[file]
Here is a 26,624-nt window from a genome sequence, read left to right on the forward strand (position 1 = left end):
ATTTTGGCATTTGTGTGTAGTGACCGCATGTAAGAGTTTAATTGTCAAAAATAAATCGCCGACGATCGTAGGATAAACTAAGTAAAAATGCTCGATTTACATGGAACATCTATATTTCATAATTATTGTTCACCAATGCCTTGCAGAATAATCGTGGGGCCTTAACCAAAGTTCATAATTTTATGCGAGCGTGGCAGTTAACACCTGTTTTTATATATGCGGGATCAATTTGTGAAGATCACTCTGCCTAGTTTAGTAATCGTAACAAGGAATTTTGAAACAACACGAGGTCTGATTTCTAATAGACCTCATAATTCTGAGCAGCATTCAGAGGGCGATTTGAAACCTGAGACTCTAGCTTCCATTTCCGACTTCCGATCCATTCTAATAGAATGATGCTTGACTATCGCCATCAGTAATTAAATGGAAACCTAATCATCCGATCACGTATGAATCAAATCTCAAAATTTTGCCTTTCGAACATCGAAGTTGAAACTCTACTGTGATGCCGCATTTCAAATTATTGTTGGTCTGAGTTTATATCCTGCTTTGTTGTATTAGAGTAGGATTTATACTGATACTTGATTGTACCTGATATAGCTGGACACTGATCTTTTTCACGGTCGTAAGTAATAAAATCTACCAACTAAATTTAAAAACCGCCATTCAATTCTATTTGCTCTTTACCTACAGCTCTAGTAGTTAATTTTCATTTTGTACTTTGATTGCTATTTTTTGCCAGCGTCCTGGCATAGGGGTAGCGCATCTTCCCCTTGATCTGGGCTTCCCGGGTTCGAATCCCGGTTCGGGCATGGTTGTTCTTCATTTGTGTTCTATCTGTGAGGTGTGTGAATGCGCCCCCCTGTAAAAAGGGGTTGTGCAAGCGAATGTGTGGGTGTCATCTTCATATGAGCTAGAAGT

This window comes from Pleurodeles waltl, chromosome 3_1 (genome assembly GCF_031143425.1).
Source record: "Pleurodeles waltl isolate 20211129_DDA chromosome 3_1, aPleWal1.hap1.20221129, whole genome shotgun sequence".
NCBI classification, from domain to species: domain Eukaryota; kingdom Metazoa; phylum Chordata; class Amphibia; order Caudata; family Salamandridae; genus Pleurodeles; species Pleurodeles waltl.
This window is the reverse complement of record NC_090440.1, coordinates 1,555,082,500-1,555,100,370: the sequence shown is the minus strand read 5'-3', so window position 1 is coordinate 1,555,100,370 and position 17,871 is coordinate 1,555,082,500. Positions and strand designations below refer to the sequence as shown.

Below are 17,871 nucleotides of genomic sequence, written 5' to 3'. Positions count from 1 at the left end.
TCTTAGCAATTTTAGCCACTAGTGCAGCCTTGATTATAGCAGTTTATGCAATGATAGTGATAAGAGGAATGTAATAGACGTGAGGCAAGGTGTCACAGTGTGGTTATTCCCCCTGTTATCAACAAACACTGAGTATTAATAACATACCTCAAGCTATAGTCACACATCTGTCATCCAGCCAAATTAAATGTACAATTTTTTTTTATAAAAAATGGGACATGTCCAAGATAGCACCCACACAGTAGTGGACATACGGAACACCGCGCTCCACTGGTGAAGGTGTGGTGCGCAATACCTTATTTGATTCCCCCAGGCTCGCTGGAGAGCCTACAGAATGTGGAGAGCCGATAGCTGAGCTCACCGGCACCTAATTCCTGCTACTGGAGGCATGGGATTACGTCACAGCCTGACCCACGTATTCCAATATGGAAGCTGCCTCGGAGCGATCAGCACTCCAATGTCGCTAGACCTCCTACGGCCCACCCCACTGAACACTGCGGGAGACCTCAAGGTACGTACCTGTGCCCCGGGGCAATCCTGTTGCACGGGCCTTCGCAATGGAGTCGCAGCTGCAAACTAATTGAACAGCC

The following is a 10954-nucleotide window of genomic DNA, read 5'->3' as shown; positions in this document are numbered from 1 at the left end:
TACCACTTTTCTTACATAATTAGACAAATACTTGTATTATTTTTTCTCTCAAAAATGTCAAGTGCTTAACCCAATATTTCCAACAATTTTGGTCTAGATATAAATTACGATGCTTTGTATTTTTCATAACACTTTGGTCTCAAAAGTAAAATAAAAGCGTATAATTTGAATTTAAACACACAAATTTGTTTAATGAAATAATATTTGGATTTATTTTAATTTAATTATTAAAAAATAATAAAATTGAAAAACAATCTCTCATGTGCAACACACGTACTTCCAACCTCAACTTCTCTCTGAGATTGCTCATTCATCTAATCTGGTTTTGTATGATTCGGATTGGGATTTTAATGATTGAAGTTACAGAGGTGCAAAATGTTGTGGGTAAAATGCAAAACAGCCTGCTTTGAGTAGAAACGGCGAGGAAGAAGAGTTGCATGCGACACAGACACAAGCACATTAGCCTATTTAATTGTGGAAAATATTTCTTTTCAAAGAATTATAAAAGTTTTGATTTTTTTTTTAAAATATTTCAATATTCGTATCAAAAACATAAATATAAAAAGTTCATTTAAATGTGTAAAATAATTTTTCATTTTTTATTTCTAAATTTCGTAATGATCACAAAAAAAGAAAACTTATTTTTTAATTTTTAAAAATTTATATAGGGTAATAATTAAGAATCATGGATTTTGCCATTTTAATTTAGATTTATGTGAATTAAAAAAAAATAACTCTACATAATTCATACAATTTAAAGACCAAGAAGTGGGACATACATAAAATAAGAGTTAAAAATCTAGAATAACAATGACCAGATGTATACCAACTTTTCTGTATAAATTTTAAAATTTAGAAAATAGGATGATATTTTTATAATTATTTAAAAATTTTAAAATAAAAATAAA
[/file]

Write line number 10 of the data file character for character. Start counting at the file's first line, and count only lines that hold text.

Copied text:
TACCACTTTTCTTACATAATTAGACAAATACTTGTATTATTTTTTCTCTCAAAAATGTCAAGTGCTTAACCCAATATTTCCAACAATTTTGGTCTAGATATAAATTACGATGCTTTGTATTTTTCATAACACTTTGGTCTCAAAAGTAAAATAAAAGCGTATAATTTGAATTTAAACACACAAATTTGTTTAATGAAATAATATTTGGATTTATTTTAATTTAATTATTAAAAAATAATAAAATTGAAAAACAATCTCTCATGTGCAACACACGTACTTCCAACCTCAACTTCTCTCTGAGATTGCTCATTCATCTAATCTGGTTTTGTATGATTCGGATTGGGATTTTAATGATTGAAGTTACAGAGGTGCAAAATGTTGTGGGTAAAATGCAAAACAGCCTGCTTTGAGTAGAAACGGCGAGGAAGAAGAGTTGCATGCGACACAGACACAAGCACATTAGCCTATTTAATTGTGGAAAATATTTCTTTTCAAAGAATTATAAAAGTTTTGATTTTTTTTTTAAAATATTTCAATATTCGTATCAAAAACATAAATATAAAAAGTTCATTTAAATGTGTAAAATAATTTTTCATTTTTTATTTCTAAATTTCGTAATGATCACAAAAAAAGAAAACTTATTTTTTAATTTTTAAAAATTTATATAGGGTAATAATTAAGAATCATGGATTTTGCCATTTTAATTTAGATTTATGTGAATTAAAAAAAAATAACTCTACATAATTCATACAATTTAAAGACCAAGAAGTGGGACATACATAAAATAAGAGTTAAAAATCTAGAATAACAATGACCAGATGTATACCAACTTTTCTGTATAAATTTTAAAATTTAGAAAATAGGATGATATTTTTATAATTATTTAAAAATTTTAAAATAAAAATAAA